Kathy S. (Danbury, CT)
The Last Girl
I have enjoyed all of Jane Casey's books, and "The Last Girl" was no exception. Set in London, the book opens with a grisly double-murder and no viable suspects other than the husband - maybe. The novel is told in first person by DC Maeve Kerrigan, a female detective looking to make her mark in a traditionally male dominated field. The interplay between Maeve and her boss, DI Josh Derwent, is engaging and adds a note of levity to an otherwise grim investigation. With no witnesses, interviews that raise more questions than provide answers, family secrets, half-truths, bold lies and blind alleys, this book will keep the reader guessing and entertained right up to the last page.
Constance C. (Manchester, NH)
the last girl by Jane casey
The first book I read by Jane Casey was The Reckoning and I was impressed with the book and really looking forward to her next one. In fact, had her name written on my to watch for list. Well, I guess an author can't be brilliant all the time, I was disappointed , I found the plotlines weak, much irrelevant context, and a very contrived ending. Someone who has not read this author, should start with The Burning or The Reckoning. I will watch for the next book Jane Casey writes. and hope its as brilliant as the past books
Carolyn L. (Summerville, SC)
THE LAST GIRL
This was a very enjoyable thriller. It moved along at a good pace, most of the characters were well-developed, and I cared about what happened. The situations and dialogue for the most part seemed quite realistic (although I hope there are not too many men around like Philip Kennford). I hope I will be able to get my hands on the previous books in the series--Maeve Kerrigan is a character I would like to know better.
Lee M. (Creve Coeur, MO)
Sweet Mystery of ……
Not sweet, the opening is a despicable murder of a mother and one of her 15 year old twin daughters. The gory description of the crime, 'bloody hell', leaves little to the imagination. Quickly the story settles into the necessary police procedures use to solve any murder. The endless interviews, the lying suspects, the blind alleys; Ms. Casey describes them all with wit and cynicism. A great romp and a thoroughly enjoyable mystery.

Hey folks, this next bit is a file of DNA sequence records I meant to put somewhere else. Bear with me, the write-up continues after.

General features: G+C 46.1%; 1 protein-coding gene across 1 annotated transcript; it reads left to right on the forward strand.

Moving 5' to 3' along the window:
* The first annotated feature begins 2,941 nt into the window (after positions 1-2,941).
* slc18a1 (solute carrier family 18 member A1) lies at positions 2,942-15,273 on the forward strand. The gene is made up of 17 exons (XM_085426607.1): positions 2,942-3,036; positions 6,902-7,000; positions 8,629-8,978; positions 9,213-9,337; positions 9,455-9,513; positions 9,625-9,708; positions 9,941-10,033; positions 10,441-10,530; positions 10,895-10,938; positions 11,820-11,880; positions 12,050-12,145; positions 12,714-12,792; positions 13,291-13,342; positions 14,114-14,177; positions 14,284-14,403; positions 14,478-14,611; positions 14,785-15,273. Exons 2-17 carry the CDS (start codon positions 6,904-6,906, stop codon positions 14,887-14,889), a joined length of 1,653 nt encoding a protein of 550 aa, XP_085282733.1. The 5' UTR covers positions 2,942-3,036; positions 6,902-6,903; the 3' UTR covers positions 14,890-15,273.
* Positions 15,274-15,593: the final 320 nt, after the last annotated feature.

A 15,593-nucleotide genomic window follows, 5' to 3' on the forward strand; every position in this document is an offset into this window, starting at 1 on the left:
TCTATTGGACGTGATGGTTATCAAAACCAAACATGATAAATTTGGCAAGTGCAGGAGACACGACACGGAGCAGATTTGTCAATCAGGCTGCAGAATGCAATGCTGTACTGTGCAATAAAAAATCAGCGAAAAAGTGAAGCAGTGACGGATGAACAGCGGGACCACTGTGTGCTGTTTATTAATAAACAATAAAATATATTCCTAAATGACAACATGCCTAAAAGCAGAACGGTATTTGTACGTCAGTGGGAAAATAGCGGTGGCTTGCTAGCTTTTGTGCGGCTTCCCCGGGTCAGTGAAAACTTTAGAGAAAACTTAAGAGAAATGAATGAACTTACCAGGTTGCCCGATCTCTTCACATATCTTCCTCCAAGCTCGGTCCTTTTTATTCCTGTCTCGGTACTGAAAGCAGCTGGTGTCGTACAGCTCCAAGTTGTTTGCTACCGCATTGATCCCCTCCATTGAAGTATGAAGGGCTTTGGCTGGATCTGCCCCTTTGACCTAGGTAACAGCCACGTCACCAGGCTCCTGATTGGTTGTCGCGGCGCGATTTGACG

Barbara E. (Rockville, MD)
The Last Girl
When Vita Kennford and her 15-year-old daughter, Laura are found dead, Maeve Kerrigan and her colleagues have to decide whether they were the real targets or whether someone had been out to get revenge on Philip Kennford, amoral barrister and serial adulterer.
The book is told in the first person, so we are treated to a police-eye view of detection and to Maeve's rather wicked sense of humor. We see Maeve's relationships with her colleagues develop, particularly with her DI, Josh Derwent, a randy, sexist detective who has seen hundreds of rapes and murders, but is appalled when a beautiful woman admits to having an abortion. His character, I felt, is a bit too stereotypical and hyperbolic to be believable. I cannot imagine that his sexist comments or treatment of suspects would really be tolerated in this day and age.
I found Maeve's character and her struggles as a female detective to be interesting and sympathetic. One aspect of Maeve's character that I found grating and tedious, however, was her commitment issues. Too much time is spent on her insecurities and suspicions of her partner, Rob's, infidelity.
Overall I thought the book was good. Most of the story moves quickly, although the gang subplot can get somewhat tedious at times. There are enough clues along the way to keep you guessing, the characters are well-developed and the writing is really good. I would recommend this book to anyone interested in a well-plotted police procedural peopled with some very interesting characters, both good and bad.
Susan R. (Julian, NC)
Great British Mystery
I enjoyed this book, but think that I would have enjoyed it more if I had read the previous three books in the series. I have just ordered the first three books so that I can get some of my questions answered.
I enjoyed the main character of Maeve Kerrigan and thought that she was very well written. She had flaws and was very believable as a woman in what was traditionally a man's role. The central mystery to the novel was very interesting and I didn't know 'whodunit' until very near the end -- didn't have a suspicion! I would definitely recommend this book. You could read it as a stand alone but my opinion is that it should be read as part of the series.
Jeanne W. (Columbia, MD)
A solid effort
When the wife and daughter of a British solicitor are murdered in their London home, Detective Maeve Kerrigan is on the case. Working with her cynical partner, she tries to figure out who would want to murder the two women and why. And why was another daughter spared? This is the fourth book in the Maeve Kerrigan series and past events bleed over into this novel, which I found distracting because I was for unfamiliar with the previous books. I wanted to get back to the part I was interested in. The writing and the plotting are good. While my first choice for the murderer was wrong, my second choice was bang on. The 'Britishisms' can be confusing for readers not used to reading British mysteries.